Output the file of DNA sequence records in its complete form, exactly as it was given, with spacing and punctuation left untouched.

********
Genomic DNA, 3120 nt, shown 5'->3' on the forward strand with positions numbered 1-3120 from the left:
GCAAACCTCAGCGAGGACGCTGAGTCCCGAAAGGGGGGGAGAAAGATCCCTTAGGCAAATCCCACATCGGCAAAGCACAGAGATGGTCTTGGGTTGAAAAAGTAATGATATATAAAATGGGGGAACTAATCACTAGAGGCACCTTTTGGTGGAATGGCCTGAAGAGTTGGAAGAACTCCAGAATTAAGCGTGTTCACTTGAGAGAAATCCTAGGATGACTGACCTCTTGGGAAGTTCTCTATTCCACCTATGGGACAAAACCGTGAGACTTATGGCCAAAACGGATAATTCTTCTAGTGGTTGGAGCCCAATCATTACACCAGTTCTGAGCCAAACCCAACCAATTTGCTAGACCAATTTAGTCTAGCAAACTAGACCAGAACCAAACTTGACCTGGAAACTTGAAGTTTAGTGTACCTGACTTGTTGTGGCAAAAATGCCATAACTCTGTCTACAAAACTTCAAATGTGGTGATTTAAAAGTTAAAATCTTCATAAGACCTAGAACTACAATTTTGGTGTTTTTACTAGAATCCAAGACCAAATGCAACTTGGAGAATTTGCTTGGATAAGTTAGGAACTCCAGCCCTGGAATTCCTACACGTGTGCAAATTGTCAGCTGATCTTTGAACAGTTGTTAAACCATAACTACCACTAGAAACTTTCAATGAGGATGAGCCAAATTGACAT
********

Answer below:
Genomic DNA, 3120 nt, shown 5'->3' on the forward strand with positions numbered 1-3120 from the left:
GCAAACCTCAGCGAGGACGCTGAGTCCCGAAAGGGGGGGAGAAAGATCCCTTAGGCAAATCCCACATCGGCAAAGCACAGAGATGGTCTTGGGTTGAAAAAGTAATGATATATAAAATGGGGGAACTAATCACTAGAGGCACCTTTTGGTGGAATGGCCTGAAGAGTTGGAAGAACTCCAGAATTAAGCGTGTTCACTTGAGAGAAATCCTAGGATGACTGACCTCTTGGGAAGTTCTCTATTCCACCTATGGGACAAAACCGTGAGACTTATGGCCAAAACGGATAATTCTTCTAGTGGTTGGAGCCCAATCATTACACCAGTTCTGAGCCAAACCCAACCAATTTGCTAGACCAATTTAGTCTAGCAAACTAGACCAGAACCAAACTTGACCTGGAAACTTGAAGTTTAGTGTACCTGACTTGTTGTGGCAAAAATGCCATAACTCTGTCTACAAAACTTCAAATGTGGTGATTTAAAAGTTAAAATCTTCATAAGACCTAGAACTACAATTTTGGTGTTTTTACTAGAATCCAAGACCAAATGCAACTTGGAGAATTTGCTTGGATAAGTTAGGAACTCCAGCCCTGGAATTCCTACACGTGTGCAAATTGTCAGCTGATCTTTGAACAGTTGTTAAACCATAACTACCACTAGAAACTTTCAATGAGGATGAGCCAAATTGACAT